We personally have not raised external funding because our profits have been enough to fund our growth. We have always been adamant on growing sustainably and at a manageable pace, which has made this arrangement suitable for us. I think it's important for entrepreneurs to know it's not impossible to take this route. And if you want or need external funds, such as from VCs, it's also important to know they will have their own agenda that might differ greatly from yours. Therefore, being clear on what you want from the funding and exactly how you'll use it before you start fundraising — and staying the course as much as possible — is crucial. For instance, outside parties may push for top-line growth targets so that the business can be sold at a high valuation in 5-7 years time, whereas owners usually are more keen on sustainable long-term bottom-line growth. While this route can also present a big upside for all parties, if you don't know what your goals are 5-7 years from now you could lose control of your vision and it could end up working against you.
What does the word "entrepreneur" mean to you?
To me, being an entrepreneur means creating things and taking risks that are born out of passion or even obsession. The entrepreneur always thinks about ideas, products, and customers first before profits and loss.
What is something many aspiring business owners think they need that they really don't?
Many people think 'external' things, such as how grand a restaurant seems, how nicely furnished and equipped an office looks, or how well dressed and rich the founders are, matters a lot. But, in fact, I can attest from my 15 years doing business that they don't. IRVINS snacks were originally sold in red plastic tubs (yes, it was as bad as it sounds) from 40-square-foot pop ups that me and my brother made out of Ikea tables and racks. But the products sold out within two hours of opening each day because the concept and offering -- and of course the taste -- not the fancy branding or how we dressed, was what connected with people. Back then we also had no cash. In fact, most of my previous failed projects are the ones where we spent too much to make the store/restaurant too big, too grand, too lavish, too unnecessary.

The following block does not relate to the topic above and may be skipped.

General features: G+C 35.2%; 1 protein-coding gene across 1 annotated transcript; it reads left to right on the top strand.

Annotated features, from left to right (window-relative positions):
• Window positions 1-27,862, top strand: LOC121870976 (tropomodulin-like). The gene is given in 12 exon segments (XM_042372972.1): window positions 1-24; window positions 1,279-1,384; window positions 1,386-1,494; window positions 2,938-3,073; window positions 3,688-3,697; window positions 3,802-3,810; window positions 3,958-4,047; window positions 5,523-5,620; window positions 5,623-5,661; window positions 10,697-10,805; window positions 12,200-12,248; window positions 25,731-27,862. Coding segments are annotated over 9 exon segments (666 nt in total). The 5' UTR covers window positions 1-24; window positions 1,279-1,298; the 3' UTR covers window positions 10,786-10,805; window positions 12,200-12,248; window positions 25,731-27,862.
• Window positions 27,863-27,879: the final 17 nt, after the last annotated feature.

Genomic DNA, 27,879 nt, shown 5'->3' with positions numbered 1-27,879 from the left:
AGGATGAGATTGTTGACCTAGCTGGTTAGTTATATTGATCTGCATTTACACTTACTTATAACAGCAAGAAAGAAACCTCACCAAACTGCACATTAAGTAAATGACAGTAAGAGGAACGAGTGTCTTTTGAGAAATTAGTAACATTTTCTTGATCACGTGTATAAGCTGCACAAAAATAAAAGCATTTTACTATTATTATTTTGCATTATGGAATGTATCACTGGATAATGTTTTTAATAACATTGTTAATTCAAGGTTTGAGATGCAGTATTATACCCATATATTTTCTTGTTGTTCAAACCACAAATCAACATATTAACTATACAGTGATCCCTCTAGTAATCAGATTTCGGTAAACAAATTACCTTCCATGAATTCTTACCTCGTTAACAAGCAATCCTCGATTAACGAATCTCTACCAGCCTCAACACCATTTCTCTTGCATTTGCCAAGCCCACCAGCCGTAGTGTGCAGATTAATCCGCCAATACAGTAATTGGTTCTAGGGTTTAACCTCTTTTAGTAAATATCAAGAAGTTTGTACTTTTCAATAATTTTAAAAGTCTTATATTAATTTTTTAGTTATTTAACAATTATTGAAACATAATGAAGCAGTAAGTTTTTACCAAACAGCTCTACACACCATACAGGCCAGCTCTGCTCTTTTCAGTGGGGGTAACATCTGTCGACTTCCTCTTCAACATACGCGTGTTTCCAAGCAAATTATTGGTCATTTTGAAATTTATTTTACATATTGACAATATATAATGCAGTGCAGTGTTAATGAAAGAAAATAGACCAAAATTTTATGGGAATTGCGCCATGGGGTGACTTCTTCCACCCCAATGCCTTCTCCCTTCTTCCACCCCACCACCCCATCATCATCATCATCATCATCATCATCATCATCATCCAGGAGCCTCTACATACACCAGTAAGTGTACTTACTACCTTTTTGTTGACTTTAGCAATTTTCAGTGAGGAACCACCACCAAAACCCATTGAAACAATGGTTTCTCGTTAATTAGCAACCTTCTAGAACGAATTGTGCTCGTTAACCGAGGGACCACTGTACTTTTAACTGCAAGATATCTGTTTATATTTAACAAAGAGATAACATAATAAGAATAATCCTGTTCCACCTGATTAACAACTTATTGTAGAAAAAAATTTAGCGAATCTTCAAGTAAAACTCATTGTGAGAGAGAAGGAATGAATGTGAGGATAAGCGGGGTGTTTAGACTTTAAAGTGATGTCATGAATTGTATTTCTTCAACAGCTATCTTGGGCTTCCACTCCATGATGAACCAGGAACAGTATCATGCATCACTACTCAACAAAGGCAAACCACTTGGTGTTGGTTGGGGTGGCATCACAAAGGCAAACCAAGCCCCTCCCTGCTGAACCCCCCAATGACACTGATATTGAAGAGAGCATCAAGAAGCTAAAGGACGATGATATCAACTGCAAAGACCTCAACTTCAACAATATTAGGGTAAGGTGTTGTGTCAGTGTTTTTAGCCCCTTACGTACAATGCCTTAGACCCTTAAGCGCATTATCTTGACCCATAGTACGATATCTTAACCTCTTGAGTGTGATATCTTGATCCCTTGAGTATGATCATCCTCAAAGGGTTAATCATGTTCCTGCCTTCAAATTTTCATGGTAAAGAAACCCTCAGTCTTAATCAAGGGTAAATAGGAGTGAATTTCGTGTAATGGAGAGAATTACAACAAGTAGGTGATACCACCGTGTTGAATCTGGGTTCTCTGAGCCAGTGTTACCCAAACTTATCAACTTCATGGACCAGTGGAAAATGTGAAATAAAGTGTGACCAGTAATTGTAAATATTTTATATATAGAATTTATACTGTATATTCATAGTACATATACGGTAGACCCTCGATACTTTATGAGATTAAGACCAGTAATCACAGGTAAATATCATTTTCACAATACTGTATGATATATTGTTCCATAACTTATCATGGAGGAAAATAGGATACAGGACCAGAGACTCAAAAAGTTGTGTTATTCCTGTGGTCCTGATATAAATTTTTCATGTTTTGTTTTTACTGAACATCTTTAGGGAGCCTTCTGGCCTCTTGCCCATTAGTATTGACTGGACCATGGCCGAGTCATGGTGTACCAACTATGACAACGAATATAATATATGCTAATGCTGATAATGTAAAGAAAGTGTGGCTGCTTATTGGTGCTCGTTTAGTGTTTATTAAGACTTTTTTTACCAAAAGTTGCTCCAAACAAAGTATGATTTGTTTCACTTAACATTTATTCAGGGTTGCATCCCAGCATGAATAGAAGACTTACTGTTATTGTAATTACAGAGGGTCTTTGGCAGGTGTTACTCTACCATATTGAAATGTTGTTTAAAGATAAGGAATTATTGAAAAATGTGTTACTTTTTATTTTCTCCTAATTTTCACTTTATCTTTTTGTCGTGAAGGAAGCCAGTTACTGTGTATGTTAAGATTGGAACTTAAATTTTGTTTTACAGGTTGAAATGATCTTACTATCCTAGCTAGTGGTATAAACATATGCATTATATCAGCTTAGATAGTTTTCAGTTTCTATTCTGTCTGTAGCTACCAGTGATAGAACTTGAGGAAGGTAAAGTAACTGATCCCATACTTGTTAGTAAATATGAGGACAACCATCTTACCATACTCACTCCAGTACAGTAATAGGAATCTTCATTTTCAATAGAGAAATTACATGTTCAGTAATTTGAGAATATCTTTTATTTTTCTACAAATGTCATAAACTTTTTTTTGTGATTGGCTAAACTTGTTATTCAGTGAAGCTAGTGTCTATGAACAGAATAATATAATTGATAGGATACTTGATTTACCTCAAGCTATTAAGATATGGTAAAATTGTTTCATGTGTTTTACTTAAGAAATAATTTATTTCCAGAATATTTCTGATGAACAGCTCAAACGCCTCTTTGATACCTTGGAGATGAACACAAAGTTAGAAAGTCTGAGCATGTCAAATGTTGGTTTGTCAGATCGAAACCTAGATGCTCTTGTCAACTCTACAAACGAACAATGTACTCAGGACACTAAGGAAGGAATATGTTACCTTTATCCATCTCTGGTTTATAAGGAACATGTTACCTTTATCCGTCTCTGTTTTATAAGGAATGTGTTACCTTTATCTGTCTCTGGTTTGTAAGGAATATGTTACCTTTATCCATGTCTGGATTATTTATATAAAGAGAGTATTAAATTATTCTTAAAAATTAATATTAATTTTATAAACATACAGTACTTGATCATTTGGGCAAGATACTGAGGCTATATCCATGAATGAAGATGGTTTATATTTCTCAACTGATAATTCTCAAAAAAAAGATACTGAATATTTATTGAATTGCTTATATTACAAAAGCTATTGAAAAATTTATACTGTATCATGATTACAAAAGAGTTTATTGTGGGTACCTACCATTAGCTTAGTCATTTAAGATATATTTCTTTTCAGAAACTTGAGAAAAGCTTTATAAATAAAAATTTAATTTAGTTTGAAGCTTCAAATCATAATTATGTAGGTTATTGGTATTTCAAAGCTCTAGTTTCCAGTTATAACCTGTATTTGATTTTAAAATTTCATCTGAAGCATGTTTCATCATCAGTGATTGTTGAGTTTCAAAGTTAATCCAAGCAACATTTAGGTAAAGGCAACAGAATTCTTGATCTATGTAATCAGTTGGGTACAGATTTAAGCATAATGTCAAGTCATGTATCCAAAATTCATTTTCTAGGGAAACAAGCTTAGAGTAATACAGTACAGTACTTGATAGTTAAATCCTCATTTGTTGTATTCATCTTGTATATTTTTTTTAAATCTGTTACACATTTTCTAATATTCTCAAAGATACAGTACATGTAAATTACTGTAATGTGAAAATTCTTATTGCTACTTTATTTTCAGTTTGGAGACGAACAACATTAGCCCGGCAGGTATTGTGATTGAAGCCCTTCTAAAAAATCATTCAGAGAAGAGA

What is it like running a company with your two brothers?
It's been a great growing lesson. We are nowhere near perfect individually and as a team but through a long process of running and managing this business together, we have learned to be more compassionate, more understanding, and to put a line where we are accountable to the company. We have learned how to demand and reprimand each other in order to achieve that in a way that resonates instead of divides.
Right now our bond is as strong as ever and it is really great (especially in difficult periods) to have the unquestionable backing of my two brothers whom I know have my well-being in mind before anything else. This is a privilege that not every business owner has.
What has been the response to your snacks in the US market and what is your strategy for growth here?
We were very surprised by how well IRVINS has been accepted here in the US, because salted egg is not a traditionally known or consumed food there. But it goes to show that people have connected with what we have to offer. Even people like Cardi B, David Chang and Andrew Zimmern love our products!
We are currently serving our customers thru supermarkets such as Hmart and Ranch 99, at Costco, and online thru our own website (eatirvins.com), Weee! and Yamibuy. We have really great distribution and retail partners in the US who are as excited about our products as much as we are. We plan to continue to educate and excite people about salted egg, tell our stories, and get our products closer to the customers through interesting partnerships, wider mainstream distribution, and in-person demos — like pop-ups. We won't rest until salted egg is as ubiquitous in the U.S. as Kimchi or Mochi. That is when we'll know we've made it.